Not many people outside Sardinia know this, but the island is a fantastic birdwatching destination, and one of the best places to do that is actually Cagliari, the capital. That’s where you’ll find the Parco di Molentargius – Molentargius Natural Park, in English; an incredible oasis where a variety of species live.
No trip to Cagliari is complete without a stop at Molentargius, also known as Parco delle Saline. Loved by locals, who visit on a regular basis throughout the year, many tourists find that visiting this vast park is the highlight of their time in Cagliari and learn to appreciate how such a pristine place is located in the very heart of the city.
Curious to find out more about Molentargius, and how to visit? Continue reading!
What Is Molentargius?
Molentargius was originally a saltworks and is located between Cagliari and Quartu Sant’Elena municipalities. It has historically been a salt extraction site since Punic times and has only ceased its activity in 1985, being later (1999) designated as a Ramsar Wetland thanks to the variety of species (especially birds), both permanent and migratory, nesting there.
The area is currently 1600 hectares wide and divided into several ponds with their own micro-environment: each environment has different features depending on the water’s salinity, which varies for every pond.
The main ponds are the Bellarosa Major, also called Molentargius (saltwater), the Bellarosa Minor and Perdalonga (freshwater), and the “Ecosistema Filtro” (Filter Ecosystem), an artificial basin that was built to purify the water meant to refill the main ponds, which then slowly became a nesting area itself. Other relevant areas are the saltwater ponds of Quartu and Perdabianca.
The Park’s name comes from the Sardinian name for the donkey (molenti) and the persons in charge of leading the animals (used to move the salt) in and out of the area, who were called molentargius, literally meaning “the men who lead the donkeys”.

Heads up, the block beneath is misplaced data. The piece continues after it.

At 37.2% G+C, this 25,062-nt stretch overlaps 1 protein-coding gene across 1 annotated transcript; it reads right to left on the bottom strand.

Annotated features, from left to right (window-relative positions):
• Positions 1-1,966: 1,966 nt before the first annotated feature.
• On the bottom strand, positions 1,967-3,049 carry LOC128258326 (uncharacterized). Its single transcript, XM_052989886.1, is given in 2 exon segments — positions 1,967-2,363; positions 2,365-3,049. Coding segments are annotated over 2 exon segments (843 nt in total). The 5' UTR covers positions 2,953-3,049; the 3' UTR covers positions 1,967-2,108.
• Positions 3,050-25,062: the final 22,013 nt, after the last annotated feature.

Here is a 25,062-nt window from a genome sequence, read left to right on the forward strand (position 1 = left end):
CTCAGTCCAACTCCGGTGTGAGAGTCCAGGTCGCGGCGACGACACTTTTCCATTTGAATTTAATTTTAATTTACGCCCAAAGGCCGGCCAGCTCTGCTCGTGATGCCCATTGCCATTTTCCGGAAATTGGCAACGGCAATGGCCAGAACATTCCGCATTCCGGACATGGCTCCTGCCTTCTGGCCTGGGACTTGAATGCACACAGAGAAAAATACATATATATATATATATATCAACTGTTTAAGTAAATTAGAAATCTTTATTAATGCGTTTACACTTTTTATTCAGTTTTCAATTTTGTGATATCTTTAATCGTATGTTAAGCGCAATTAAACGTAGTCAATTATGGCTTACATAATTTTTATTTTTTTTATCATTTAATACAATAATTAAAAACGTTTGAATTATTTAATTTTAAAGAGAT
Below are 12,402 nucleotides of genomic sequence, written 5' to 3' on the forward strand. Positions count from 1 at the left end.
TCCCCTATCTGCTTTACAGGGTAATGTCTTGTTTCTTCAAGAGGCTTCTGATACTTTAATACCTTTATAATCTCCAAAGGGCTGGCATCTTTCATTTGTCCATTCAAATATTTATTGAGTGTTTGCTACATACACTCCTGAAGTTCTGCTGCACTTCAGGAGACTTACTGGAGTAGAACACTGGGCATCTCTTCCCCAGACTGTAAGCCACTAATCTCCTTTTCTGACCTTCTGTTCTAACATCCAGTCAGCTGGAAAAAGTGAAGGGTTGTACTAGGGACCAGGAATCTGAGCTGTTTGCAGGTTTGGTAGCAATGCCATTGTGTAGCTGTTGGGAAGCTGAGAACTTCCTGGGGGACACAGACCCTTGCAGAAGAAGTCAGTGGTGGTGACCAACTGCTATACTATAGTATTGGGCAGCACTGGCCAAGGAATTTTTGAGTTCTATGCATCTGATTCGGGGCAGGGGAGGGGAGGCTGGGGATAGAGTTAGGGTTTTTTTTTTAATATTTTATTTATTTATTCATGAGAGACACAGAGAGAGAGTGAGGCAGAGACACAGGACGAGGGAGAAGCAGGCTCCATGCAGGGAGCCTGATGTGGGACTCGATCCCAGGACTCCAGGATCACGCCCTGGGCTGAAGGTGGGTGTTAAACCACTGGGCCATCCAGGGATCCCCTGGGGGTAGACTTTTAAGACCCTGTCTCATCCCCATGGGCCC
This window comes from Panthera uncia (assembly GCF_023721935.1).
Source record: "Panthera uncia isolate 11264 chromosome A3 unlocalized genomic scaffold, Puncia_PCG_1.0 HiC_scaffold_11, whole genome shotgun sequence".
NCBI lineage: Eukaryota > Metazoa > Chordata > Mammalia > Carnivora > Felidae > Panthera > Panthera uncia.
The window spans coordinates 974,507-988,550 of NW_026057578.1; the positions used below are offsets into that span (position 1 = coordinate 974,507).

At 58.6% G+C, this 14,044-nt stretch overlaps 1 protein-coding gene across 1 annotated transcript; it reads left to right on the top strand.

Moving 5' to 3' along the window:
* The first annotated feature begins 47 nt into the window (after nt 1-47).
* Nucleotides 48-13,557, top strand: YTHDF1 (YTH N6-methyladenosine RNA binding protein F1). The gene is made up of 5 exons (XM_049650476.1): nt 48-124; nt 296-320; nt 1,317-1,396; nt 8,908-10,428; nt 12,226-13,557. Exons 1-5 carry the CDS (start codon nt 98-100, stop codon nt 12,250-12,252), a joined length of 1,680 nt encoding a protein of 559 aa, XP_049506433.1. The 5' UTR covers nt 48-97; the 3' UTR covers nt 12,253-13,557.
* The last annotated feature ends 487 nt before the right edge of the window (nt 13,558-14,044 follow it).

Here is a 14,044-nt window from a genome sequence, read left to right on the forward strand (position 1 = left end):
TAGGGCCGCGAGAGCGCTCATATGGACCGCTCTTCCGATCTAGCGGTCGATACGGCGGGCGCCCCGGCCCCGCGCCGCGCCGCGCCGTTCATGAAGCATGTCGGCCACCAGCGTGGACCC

If you’re wondering why donkeys were brought in such a dangerous, water-filled place, remember that, back then, the area was not a wetland, but a part of the territory that was appositely and artificially flooded in order to produce and extract salt. There was plenty of space for the people and animals to go back and forth – and no risk of drowning!
The area became permanently flooded only around 1950 when the urbanization in the vicinity started to cause a massive increase in the water flowing towards the salt works. The terrain wasn’t suitable for absorbing all that water and, year after year, the landscape changed drastically.
Many birds started to use the newly formed basins as a stopover during their migrations (their usual destination is the French Camargue), then several other species permanently settled there. Nowadays, Molentargius is considered one of the most important wetlands in Europe and is home to many endangered species and even some red-list ones.
What Animals Can You See In Molentargius?
As I just said, the park is a nesting area for both permanent species and migratory ones, and an essential stopover for the latter. Among the “residents”, it is possible to see several ducks and seagulls’ species, western swamphens, coots, kingfishers, and many others.
The most important of all birds living there, and the symbol of the park and Cagliari itself, is the greater flamingo – the pink flamingo. Famous for its pink plumage, the flamingo was first seen there in 1993 and has been spotted every year ever since. Its favorite nesting site is the Bellarosa Major pond, and it starts its mating routine around March: if you happen to be visiting from this month onwards, pay attention not to disturb the flamingo colonies.